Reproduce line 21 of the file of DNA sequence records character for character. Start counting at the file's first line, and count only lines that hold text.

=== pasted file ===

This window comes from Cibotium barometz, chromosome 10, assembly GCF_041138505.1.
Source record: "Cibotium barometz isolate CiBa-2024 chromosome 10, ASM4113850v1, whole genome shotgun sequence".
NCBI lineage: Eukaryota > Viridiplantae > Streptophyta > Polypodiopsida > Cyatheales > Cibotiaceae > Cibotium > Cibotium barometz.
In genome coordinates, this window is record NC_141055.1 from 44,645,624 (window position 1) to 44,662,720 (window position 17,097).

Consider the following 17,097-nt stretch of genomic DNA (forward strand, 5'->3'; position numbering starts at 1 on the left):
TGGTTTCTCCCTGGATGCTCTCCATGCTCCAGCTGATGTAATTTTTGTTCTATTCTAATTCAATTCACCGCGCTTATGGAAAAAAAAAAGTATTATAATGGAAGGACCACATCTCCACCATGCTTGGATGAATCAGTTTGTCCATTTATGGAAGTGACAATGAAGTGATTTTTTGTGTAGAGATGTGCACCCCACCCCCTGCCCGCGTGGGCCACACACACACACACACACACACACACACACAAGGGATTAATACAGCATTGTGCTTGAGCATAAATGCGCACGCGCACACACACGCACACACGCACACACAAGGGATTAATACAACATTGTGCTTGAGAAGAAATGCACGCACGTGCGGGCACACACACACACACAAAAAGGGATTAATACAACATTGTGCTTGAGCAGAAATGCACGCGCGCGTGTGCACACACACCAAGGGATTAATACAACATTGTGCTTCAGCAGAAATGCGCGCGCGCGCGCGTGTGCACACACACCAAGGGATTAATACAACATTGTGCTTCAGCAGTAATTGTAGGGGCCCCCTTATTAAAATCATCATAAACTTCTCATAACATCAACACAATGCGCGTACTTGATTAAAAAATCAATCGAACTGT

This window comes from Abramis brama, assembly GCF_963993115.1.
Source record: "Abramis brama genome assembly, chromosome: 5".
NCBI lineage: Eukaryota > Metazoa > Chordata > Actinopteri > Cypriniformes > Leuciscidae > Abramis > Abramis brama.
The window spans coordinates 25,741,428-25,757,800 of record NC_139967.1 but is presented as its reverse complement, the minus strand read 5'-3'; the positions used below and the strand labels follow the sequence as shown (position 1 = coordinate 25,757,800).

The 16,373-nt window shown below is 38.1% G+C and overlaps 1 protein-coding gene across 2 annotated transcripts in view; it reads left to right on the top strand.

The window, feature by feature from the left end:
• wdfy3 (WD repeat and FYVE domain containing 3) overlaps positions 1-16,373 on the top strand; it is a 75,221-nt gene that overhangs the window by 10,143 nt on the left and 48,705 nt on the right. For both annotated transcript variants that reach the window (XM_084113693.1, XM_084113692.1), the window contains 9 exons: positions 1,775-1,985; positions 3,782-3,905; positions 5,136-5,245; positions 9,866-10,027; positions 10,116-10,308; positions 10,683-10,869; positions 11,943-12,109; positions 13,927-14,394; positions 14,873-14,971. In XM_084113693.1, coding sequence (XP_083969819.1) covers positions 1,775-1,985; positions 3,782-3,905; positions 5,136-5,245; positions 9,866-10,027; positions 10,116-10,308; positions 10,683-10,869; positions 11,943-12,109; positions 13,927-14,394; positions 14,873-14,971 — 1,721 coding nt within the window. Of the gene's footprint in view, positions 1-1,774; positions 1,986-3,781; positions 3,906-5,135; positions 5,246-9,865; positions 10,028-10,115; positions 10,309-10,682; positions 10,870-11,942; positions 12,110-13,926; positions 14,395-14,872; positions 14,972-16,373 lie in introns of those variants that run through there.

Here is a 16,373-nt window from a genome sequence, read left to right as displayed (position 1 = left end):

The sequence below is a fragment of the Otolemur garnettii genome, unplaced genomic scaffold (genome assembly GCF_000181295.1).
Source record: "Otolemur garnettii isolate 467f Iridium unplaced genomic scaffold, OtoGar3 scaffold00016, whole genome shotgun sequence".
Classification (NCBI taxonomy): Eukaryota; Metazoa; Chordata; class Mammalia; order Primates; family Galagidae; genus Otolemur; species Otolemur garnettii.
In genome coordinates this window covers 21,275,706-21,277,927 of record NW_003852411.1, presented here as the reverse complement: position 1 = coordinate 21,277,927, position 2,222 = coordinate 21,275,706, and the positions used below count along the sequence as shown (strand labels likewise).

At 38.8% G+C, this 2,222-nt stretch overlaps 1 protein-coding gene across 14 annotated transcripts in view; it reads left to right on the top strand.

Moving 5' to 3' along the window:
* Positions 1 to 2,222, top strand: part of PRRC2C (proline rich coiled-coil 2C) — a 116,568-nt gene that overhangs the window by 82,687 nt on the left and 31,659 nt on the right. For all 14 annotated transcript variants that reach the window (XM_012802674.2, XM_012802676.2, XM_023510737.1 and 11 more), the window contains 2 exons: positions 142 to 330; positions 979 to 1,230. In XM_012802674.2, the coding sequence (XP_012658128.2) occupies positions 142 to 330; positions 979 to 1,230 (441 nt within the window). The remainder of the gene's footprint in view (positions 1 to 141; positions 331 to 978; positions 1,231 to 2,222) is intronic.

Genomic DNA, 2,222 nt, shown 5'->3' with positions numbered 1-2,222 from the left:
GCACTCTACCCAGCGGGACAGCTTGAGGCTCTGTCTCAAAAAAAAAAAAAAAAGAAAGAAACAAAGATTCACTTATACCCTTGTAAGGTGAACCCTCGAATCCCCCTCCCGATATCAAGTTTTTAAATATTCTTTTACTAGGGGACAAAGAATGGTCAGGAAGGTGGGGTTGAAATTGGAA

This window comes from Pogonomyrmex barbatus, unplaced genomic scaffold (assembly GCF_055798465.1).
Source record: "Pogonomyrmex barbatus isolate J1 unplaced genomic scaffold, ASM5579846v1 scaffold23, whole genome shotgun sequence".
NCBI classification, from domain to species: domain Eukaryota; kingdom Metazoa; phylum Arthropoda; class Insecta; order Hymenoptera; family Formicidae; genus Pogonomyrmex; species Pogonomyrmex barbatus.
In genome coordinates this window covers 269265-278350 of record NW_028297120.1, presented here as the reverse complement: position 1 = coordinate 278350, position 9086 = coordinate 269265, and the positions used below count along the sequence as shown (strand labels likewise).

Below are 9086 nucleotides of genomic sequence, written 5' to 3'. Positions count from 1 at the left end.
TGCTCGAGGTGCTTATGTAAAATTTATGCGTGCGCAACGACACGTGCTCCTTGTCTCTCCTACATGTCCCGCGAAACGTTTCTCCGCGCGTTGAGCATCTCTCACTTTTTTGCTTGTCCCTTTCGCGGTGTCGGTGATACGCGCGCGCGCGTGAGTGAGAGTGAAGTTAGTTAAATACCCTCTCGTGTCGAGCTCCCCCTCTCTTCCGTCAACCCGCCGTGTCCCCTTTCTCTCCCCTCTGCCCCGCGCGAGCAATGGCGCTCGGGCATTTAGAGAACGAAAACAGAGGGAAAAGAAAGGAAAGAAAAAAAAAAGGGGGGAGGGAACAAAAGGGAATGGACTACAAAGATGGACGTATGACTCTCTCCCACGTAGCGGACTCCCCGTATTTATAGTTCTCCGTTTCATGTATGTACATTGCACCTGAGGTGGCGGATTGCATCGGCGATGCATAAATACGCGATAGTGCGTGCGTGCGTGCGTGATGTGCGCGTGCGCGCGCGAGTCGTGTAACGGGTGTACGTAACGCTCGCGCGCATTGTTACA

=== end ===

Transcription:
* Positions 1 to 2,222, top strand: part of PRRC2C (proline rich coiled-coil 2C) — a 116,568-nt gene that overhangs the window by 82,687 nt on the left and 31,659 nt on the right. For all 14 annotated transcript variants that reach the window (XM_012802674.2, XM_012802676.2, XM_023510737.1 and 11 more), the window contains 2 exons: positions 142 to 330; positions 979 to 1,230. In XM_012802674.2, the coding sequence (XP_012658128.2) occupies positions 142 to 330; positions 979 to 1,230 (441 nt within the window). The remainder of the gene's footprint in view (positions 1 to 141; positions 331 to 978; positions 1,231 to 2,222) is intronic.